< /p> UPDATE DAY
The Supreme Court on Friday gave the freedom to the 50 American states to ban abortion on their soil and half should seize it in the more or less long term. < /p>
Thirteen states, especially in the more religious and conservative South and centre, have adopted so-called “zombie” or “trigger” drafted to come into effect automatically in the event of a change in jurisprudence at the Supreme Court.
They prohibit abortions with nuances: Idaho provides exceptions in the event of rape or incest, Kentucky only in the event of danger to the life of the pregnant woman; Louisiana provides up to ten years in prison for health professionals, Missouri up to 15…
In some states, such as South Dakota, they will go into effect “the day” of the decision. In others, like Arkansas or Mississippi, the attorney general will first have to confirm that the court has changed the legal framework. Finally, Texas or Tennessee have a period of 30 days between the publication of the judgment and the entry into force of the new ban.
< p>Four additional states (Georgia, Iowa, Ohio and South Carolina) have laws prohibiting abortions as soon as the heartbeat of the embryo is perceptible, around six weeks of pregnancy when most women are still unaware that they are pregnant . Blocked by justice, because they violated the legal framework in force until then, they can now come into force.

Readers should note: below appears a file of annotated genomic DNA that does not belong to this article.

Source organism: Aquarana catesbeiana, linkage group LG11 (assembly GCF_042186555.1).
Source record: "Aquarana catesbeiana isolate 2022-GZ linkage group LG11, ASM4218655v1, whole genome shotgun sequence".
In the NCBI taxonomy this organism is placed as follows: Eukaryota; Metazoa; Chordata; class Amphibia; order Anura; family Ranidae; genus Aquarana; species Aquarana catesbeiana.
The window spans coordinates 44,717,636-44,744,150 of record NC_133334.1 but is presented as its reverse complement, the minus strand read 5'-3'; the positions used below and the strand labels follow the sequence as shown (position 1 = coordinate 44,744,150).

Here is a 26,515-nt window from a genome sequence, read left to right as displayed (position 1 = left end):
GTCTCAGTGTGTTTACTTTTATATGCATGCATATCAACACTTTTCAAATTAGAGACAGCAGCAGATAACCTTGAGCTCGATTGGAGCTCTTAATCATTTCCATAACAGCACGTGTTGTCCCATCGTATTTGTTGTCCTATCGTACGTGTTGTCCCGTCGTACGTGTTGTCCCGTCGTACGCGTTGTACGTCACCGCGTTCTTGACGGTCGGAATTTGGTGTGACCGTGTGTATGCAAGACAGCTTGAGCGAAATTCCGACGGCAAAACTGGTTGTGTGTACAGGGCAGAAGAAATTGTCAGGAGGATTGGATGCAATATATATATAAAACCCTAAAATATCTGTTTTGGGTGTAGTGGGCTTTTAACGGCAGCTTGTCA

Several states have laws written before Roe v. Wade in 1973, which established the right of American women to have an abortion. Dormant for almost 50 years, they could theoretically be immediately reactivated, but nothing is certain.
Taking note of the legal risk, the powerful organization Planned Parenthood does not plan any abortions from the end of June in Wisconsin where the Democratic governor defends the right to abortion, but not the majority Republican parliamentarians.
In Michigan, Democratic Attorney General Dana Nessel added to the confusion by promising not to prosecute people who violate the 1931 law if it becomes active again. Local prosecutors will still be able to do so, and the state risks becoming a complex patchwork.
In Arizona, Republican Governor Doug Ducey believes that a law passed in 2022 to ban abortions after 15 weeks of pregnancy will preempt previous texts, but senators in his party do not hear it that way and he will no doubt return to the courts to clarify the situation.
Ones to Watch
Four states have, according to the Guttmacher Institute, sent signs unfavorable to abortion, but do not do not currently have the texts to prohibit them.
The elected officials of Nebraska or Indiana have failed to pass such laws. Those in Montana and Florida have reduced the legal time limits for terminating a pregnancy, but the supreme courts of these states currently protect the right to abortion on their soil.
Twenty-two states – mostly on the West Coast and in the Northeast – will retain the right to abortion and some have even taken steps to expand access to abortions, in particular by authorizing more health professionals to practice them or by increasing funding for clinics.